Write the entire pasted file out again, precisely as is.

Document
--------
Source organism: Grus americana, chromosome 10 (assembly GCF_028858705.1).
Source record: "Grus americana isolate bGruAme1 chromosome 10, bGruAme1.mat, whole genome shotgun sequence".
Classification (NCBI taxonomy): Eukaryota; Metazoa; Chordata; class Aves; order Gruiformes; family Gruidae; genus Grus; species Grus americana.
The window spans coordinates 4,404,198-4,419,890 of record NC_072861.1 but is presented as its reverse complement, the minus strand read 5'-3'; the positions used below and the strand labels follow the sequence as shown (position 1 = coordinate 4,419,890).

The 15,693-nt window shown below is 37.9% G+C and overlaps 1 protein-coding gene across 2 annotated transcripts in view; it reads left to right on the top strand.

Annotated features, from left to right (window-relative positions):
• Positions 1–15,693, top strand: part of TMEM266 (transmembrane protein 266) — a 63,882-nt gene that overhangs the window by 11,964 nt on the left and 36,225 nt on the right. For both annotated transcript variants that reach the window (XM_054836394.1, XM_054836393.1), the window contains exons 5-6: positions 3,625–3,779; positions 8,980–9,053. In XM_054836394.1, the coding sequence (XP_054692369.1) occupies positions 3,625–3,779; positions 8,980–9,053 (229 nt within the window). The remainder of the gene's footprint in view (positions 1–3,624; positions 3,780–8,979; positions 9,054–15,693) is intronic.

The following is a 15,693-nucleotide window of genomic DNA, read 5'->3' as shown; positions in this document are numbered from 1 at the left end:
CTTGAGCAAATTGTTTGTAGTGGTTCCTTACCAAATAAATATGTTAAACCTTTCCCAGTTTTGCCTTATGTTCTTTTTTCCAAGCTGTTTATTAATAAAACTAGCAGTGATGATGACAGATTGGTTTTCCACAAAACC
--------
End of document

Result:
Source organism: Grus americana, chromosome 10 (assembly GCF_028858705.1).
Source record: "Grus americana isolate bGruAme1 chromosome 10, bGruAme1.mat, whole genome shotgun sequence".
Classification (NCBI taxonomy): Eukaryota; Metazoa; Chordata; class Aves; order Gruiformes; family Gruidae; genus Grus; species Grus americana.
The window spans coordinates 4,404,198-4,419,890 of record NC_072861.1 but is presented as its reverse complement, the minus strand read 5'-3'; the positions used below and the strand labels follow the sequence as shown (position 1 = coordinate 4,419,890).

The 15,693-nt window shown below is 37.9% G+C and overlaps 1 protein-coding gene across 2 annotated transcripts in view; it reads left to right on the top strand.

Annotated features, from left to right (window-relative positions):
• Positions 1–15,693, top strand: part of TMEM266 (transmembrane protein 266) — a 63,882-nt gene that overhangs the window by 11,964 nt on the left and 36,225 nt on the right. For both annotated transcript variants that reach the window (XM_054836394.1, XM_054836393.1), the window contains exons 5-6: positions 3,625–3,779; positions 8,980–9,053. In XM_054836394.1, the coding sequence (XP_054692369.1) occupies positions 3,625–3,779; positions 8,980–9,053 (229 nt within the window). The remainder of the gene's footprint in view (positions 1–3,624; positions 3,780–8,979; positions 9,054–15,693) is intronic.

The following is a 15,693-nucleotide window of genomic DNA, read 5'->3' as shown; positions in this document are numbered from 1 at the left end:
CTTGAGCAAATTGTTTGTAGTGGTTCCTTACCAAATAAATATGTTAAACCTTTCCCAGTTTTGCCTTATGTTCTTTTTTCCAAGCTGTTTATTAATAAAACTAGCAGTGATGATGACAGATTGGTTTTCCACAAAACC